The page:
Student review: Letters to a Law Student: A Guide to Studying Law at University

November 4, 2010

Author: Nicholas J. McBride

Edition: Second

Publisher: Pearson Longman

Pages: 392

Price: £15.99

ISBN 9781408218808

The first indication of the book's originality lies in its format: a series of 20 letters addressed to a prospective law student, who, by the end of the book, is in possession of a good law degree and contemplating his career as a lawyer. The letters are arranged in five sections: thinking about studying law; preparing to study law; how to study law; preparing for your exams; and thinking about your future.

The epistolary format allows McBride a lightness of touch in his writing, which works well to dispel the clinical tone that can so often pervade this type of textbook. He achieves this in two ways: first is the use of a personal voice. He provides a robust description of a "good lawyer". He is insistent on the avoidance of passivity by continual questioning of both everything you read and your teachers; he urges the avoidance of subtlety in one's essay writing, and tells his reader to "write essays with a sledgehammer, rather than a rapier"; he stresses the importance of "falling in love with the law".

Much of his advice, particularly with regard to the need to be a critical reader and to avoid traps such as relativism and the quest for certainty, is applicable to students of all disciplines.

Second, he makes limited but well-judged use of striking imagery. English law is a river that flows from the three different sources of Parliament, the courts and the European Union; the rule of law is a roof sheltering us from "the twin evils of chaos and oppression"; legal cases are likened to beads that when strung on a common thread form a more complete picture.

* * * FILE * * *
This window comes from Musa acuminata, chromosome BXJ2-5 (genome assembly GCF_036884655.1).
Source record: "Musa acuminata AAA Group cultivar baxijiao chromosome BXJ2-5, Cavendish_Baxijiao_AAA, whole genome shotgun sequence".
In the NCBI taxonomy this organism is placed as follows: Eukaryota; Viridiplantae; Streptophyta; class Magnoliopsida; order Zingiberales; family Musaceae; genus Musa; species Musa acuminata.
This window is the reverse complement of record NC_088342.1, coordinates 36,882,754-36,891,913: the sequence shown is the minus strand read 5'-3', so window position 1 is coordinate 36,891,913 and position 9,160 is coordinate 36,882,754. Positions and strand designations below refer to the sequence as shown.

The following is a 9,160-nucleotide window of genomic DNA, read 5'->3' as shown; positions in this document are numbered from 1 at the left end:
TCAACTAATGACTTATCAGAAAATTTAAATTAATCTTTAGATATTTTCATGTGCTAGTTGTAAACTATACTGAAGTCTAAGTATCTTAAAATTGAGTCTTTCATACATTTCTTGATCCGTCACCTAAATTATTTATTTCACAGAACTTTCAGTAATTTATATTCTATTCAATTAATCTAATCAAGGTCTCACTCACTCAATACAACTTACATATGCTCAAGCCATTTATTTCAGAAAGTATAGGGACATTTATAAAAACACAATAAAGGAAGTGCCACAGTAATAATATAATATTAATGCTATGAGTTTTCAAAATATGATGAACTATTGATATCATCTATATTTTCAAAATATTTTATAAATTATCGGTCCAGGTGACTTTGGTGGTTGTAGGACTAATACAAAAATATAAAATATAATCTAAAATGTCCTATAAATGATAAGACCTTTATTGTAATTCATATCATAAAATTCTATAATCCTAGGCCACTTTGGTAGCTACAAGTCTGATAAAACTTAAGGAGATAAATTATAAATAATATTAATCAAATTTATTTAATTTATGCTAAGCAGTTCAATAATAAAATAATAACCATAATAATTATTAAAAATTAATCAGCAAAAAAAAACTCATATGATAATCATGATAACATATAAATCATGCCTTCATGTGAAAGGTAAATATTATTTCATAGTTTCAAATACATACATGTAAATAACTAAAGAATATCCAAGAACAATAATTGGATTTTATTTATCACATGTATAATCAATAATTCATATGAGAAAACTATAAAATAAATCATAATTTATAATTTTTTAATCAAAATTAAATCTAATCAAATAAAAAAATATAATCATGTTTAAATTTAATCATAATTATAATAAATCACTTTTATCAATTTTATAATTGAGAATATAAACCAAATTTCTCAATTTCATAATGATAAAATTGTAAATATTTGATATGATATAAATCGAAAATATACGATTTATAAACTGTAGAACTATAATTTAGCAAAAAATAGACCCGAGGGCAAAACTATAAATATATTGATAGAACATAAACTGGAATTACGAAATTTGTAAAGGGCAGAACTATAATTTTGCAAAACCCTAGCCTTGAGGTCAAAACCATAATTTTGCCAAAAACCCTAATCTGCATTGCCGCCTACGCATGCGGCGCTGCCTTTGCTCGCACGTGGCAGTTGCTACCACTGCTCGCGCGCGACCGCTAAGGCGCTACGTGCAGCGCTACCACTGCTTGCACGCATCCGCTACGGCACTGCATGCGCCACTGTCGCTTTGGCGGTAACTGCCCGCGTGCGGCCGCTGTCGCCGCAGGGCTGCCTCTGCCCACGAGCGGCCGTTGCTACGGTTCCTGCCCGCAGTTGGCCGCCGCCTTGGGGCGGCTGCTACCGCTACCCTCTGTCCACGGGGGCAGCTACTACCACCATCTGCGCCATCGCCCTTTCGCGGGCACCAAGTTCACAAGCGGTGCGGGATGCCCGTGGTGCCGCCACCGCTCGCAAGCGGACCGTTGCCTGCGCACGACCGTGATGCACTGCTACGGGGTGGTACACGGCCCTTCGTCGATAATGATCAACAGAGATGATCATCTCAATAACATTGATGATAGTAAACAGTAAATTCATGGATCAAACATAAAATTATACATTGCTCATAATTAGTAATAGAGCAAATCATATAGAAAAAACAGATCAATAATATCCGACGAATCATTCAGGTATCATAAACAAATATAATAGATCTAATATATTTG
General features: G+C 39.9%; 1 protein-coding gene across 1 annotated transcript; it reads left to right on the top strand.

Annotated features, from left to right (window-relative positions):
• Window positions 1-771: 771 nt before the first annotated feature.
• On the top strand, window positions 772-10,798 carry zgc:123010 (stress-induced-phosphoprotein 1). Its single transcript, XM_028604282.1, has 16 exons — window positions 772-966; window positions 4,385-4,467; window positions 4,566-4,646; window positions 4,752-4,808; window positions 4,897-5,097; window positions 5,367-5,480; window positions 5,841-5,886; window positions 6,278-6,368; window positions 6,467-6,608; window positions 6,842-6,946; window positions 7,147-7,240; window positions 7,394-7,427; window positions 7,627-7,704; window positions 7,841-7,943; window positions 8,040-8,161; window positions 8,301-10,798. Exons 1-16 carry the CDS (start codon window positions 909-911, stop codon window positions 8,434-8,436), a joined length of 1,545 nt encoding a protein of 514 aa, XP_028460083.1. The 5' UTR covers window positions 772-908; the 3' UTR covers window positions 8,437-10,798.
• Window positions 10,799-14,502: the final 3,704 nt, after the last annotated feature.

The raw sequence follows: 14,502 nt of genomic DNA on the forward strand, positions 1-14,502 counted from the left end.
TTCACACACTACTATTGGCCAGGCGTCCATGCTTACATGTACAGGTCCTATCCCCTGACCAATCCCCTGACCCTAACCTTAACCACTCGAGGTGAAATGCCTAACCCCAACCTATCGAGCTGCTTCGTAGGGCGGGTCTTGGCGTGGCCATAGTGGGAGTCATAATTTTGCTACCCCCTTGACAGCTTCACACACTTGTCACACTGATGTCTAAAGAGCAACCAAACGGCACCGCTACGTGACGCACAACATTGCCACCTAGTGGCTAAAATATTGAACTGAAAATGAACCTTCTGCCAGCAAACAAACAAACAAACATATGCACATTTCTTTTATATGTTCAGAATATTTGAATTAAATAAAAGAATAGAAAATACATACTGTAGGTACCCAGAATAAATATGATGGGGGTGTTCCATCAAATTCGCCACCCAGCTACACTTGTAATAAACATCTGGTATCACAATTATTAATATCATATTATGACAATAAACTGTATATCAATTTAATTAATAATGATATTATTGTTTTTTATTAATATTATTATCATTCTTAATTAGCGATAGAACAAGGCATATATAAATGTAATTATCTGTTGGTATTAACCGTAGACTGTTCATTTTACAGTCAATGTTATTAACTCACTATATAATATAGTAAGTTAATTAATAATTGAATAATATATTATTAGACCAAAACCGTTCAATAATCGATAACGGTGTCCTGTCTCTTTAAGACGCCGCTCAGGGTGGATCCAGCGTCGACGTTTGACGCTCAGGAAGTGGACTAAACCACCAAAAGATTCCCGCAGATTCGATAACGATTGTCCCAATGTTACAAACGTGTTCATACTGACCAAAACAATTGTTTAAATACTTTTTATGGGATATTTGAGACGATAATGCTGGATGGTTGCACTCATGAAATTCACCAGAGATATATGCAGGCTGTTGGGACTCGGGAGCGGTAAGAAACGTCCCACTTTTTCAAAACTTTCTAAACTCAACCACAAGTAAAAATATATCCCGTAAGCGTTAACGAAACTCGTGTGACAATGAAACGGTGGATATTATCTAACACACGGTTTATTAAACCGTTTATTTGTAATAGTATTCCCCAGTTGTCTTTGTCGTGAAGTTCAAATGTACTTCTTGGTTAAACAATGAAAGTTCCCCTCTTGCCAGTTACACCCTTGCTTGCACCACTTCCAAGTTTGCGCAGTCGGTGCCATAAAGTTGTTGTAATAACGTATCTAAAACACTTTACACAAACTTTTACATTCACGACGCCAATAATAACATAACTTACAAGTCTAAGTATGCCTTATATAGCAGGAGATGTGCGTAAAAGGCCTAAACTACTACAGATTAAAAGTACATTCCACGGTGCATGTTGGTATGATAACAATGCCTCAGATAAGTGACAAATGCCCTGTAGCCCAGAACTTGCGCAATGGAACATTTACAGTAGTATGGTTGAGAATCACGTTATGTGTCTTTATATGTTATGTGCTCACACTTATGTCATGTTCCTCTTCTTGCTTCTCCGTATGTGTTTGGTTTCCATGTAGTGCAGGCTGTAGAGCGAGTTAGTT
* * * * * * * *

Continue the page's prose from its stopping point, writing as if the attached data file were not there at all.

At the same time, McBride is entirely practical, beginning with the preface, which provides waymarkers through the book for those at different stages in their legal education. Letters to a Law Student includes useful lists of books and websites; incisive definitions of the different areas of law; an outline of the qualities of a good lawyer; tips on how to compile effective topic, case and statute files; and advice on how to revise and answer exam questions.

Only one very small gripe: the faux-breeziness of tone that concludes each letter began to grate by the end.

As someone who, 30 years ago, ducked out of studying law as an undergraduate essentially through fear of the unknown, but now in middle age has decided to take the plunge, how I wish this book had existed all those years ago. It would have persuaded me to be brave.

Who is it for? Prospective and current undergraduates in law.

Presentation: Original.

Would you recommend it? Highly.

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